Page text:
The Passing Of A Best Friend Who Married To Avoid Inheritance Tax

Michael O’Sullivan and Matt Murphy, close friends for over 30 years, married in 2017 in a bid to avoid the inheritance tax that would be payable on Matt’s home.

Several years prior to their marriage, Matt had made the decision that he wanted his home in Stoneybatter, North Dublin, to be inherited by Michael when he passed away.

Unfortunately, after celebrating two years of marriage on the 22nd December 2019, within weeks Matt passed away on the 13th January, after a period of illness.

The couple had been working at Eir.com when the recession hit and Michael lost his apartment to the bank. With failing health and sight, Matt asked his friend to move in with him, having lived alone for 50 years.

Describing the marriage as a ‘business arrangement’, former minister of justice and attorney general Michael McDowell told The Irish Times that their marriage was ‘perfectly lawful’.

The friend’s story has generated a lot of interest across the world, mainly positive, with a film maker Donal Moloney talking about a feature-length documentary.

President Michael D Higgins even congratulated the couple after they ran into him during the Stoneybatter Festival:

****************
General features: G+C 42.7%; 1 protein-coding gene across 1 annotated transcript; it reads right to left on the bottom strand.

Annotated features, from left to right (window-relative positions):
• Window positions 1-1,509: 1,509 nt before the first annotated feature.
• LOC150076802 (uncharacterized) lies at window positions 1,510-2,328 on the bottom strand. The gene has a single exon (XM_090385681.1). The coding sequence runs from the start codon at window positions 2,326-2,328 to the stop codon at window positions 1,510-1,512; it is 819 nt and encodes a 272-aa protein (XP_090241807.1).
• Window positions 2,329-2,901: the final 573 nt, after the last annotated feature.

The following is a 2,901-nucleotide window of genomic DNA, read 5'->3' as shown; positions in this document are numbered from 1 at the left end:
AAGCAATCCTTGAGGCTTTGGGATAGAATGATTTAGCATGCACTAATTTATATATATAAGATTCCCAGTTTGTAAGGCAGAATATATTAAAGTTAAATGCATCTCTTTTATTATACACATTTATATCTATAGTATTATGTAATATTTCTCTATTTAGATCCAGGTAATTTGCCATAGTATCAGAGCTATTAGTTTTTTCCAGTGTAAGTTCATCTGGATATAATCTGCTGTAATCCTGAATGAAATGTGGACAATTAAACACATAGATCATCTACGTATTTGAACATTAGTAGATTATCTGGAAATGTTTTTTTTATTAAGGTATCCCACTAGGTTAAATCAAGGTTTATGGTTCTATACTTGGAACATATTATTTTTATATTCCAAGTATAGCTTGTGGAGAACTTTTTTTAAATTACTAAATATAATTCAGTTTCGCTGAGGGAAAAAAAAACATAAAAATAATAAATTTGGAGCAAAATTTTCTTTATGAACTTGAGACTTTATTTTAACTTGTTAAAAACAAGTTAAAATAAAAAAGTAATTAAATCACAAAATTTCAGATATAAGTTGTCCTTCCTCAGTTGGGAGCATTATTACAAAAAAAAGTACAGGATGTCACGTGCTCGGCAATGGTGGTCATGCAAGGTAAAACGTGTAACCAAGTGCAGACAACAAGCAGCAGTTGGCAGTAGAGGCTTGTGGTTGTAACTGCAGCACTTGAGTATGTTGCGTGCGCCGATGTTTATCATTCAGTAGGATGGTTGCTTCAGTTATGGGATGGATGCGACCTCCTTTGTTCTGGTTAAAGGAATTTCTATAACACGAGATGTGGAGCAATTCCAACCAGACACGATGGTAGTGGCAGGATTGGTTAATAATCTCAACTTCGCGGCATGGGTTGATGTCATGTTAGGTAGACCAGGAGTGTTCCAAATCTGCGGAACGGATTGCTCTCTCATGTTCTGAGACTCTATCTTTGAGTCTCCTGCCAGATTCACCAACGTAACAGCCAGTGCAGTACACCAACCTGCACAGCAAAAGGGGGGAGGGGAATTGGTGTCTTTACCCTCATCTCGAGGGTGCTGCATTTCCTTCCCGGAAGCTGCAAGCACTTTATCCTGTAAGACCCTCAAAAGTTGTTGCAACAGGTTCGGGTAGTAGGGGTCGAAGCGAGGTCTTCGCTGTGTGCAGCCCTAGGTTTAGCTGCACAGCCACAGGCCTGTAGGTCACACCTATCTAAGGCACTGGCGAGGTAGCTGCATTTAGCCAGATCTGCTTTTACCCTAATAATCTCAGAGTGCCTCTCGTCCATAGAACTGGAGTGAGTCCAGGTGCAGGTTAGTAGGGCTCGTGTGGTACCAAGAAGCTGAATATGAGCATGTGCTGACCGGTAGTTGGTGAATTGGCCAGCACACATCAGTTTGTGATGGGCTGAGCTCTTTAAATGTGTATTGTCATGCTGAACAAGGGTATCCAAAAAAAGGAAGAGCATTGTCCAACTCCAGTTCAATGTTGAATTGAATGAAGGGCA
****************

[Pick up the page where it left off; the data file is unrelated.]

“He turned round and he put his arms around Matt. He gave him a hug and said ‘Congratulations’. It made my day.” said Matt.

When asked whether the marriage had been workings, Matt had previously stated;

“We would recommend it. People, men or women, they get lonely on their own. Most people, unless they’re very strange.”

When two people marry, any gifts to a spouse are exempt from inheritance tax, meaning a marriage can definitely be one of convenience. There is no requirement for sexual relations for a marriage to be legal, as discussed in the matter of X (A Child).

Sir Munby had stated:

“There can be no question of the marriage being a sham. In short, the marriage is a marriage. The fact that it is platonic, and without a sexual component, is, as a matter of long-established law, neither here nor there and in truth no concern of the judges or of the state … A sexual relationship is not necessary for there to be a valid marriage.”

With the lack of protection for those who cohabitate, regardless of whether they are within a sexual relationship, could this be an option for those wanting to take advantage of the legal protection and inheritance benefits; especially those who know they are becoming frail and wish to pass on what they own to friends, without the threat of a large tax bill?

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